HPLM group visits Battle of South Mountain site

MIDDLETOWN, MARYLAND – The battle where Rutherford B. Hayes nearly lost his arm to a Confederate musket ball was pivotal in the Civil War.

But most people have never heard of it.

The Battle of South Mountain, near Middletown, Maryland, took place a few days before the Battle of Antietam in nearby Sharpsburg in September 1862. Antietam was the bloodiest one-day battle in American history with 23,000 dead. 

Many historians consider Antietam a tactical draw, but it was close enough to a Union victory that President Abraham Lincoln issued the Emancipation Proclamation in its wake.

“South Mountain is probably the most famous battle you’ve never heard of,” said John Miller, former historian at South Mountain State Park. “If it wasn’t for South Mountain, there would be no Antietam.” 

Hayes, a lieutenant colonel of the 23rd Ohio Volunteer Infantry at the time, was injured so severely that he could not fight in the Battle of Antietam. He recovered from the wound – one of five he suffered on four different occasions while fighting in the Civil War – and later became the 19th president of the United States.

In December, Rutherford B. Hayes Presidential Library & Museums staff, their families, board members and Hayes descendants visited the battle site as part of a trip to Washington, D.C., to visit areas of Hayes family impact. The trip was part of HPLM’s year-long celebration of its centennial, which took place in 2016.

The group walked through Fox’s Gap, one of the passes on South Mountain and the site where Hayes and the 23rd O.V.I. fought the Confederates. A stone fence that is referenced in historical accounts of the battle still stands, not far from the field where Hayes lay injured, overlooking the city of Middletown.

“It is hard for a layman to understand military jargon when a battle is described, but to be able to stand in the field, see the lane on the hillside and the stone fence where the Confederates met Hayes’s men, made everything clear,” said Becky Hill, head librarian at the Hayes Presidential Library & Museums. “And my 9-year-old grandson, Brady, was happy to demonstrate to the group how the men crawled on the stomachs up a hill to camouflage their approach.”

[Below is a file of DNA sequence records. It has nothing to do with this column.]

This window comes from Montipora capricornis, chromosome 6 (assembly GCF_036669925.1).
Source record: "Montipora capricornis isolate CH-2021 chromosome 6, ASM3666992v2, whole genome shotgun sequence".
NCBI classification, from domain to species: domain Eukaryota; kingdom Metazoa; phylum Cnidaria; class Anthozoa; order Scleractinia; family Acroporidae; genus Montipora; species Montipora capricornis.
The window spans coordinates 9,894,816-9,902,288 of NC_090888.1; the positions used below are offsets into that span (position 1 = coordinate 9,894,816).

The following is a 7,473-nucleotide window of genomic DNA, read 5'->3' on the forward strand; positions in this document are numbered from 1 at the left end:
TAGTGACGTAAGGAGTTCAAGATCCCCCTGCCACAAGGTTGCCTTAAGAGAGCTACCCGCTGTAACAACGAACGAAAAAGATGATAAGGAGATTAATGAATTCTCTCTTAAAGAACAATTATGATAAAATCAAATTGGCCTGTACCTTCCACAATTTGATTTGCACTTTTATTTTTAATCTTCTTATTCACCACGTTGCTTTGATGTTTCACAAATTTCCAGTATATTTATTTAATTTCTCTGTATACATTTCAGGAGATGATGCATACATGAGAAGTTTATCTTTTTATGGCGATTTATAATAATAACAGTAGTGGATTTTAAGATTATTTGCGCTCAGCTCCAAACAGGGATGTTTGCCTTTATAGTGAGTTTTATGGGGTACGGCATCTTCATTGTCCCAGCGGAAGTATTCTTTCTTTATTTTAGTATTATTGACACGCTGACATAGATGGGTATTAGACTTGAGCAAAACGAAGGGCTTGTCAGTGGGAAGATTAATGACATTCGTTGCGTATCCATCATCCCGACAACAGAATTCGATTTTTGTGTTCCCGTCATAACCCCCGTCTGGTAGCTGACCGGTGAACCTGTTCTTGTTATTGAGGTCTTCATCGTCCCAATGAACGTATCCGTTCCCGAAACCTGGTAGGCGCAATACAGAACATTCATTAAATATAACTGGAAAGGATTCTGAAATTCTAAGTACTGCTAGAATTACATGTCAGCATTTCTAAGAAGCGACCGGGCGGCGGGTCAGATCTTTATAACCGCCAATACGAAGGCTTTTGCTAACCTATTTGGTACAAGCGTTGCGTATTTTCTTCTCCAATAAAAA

During the battle, Hayes led the 23rd in a charge on the Confederates, forcing the Confederates back twice. As the 23rd readied for a third charge, a musket ball hit Hayes’ arm above his left elbow. He continued to give orders after collapsing to the ground.

While lying there, he had a friendly conversation with a wounded Confederate. Both commented that they had come a long way to fight each other.

Hayes later wrote in his diary: “I gave him messages for my wife and friends in case I should not get up. We were right jolly and friendly, it was by no means an unpleasant experience.”

Hayes was later taken to Middletown, where he recovered from his wound for several weeks at the Jacob Rudy House, which still stands today.

When Hayes was injured, incomplete information about his location reached his wife, Lucy. She traveled to Washington, D.C., and Frederick, Maryland, to search for him in hospitals. Finally, after five days, she learned he was at the Rudy House and found him there.

The HPLM group drove by the Rudy House during the trip to South Mountain. 

“Although the Rudy House was fairly close to the battlefield action by car, it must have been a very long haul for Hayes up and down hills – walking or in a horse-drawn wagon,” Hill said. “It was clear to our group after we returned from the battlefield to the town how difficult it must have been.”

The Hayes Presidential Library & Museums is America’s first presidential library and is located at Spiegel Grove at the corner of Hayes and Buckland avenues. The facility is affiliated with the Ohio History Connection.

For information, call 419-332-2081, or visit rbhayes.org. Like HPLM on Facebook at www.facebook.com/hayespresidentialcenter and follow on Twitter at @rbhayespres and Instagram at rbhayespres.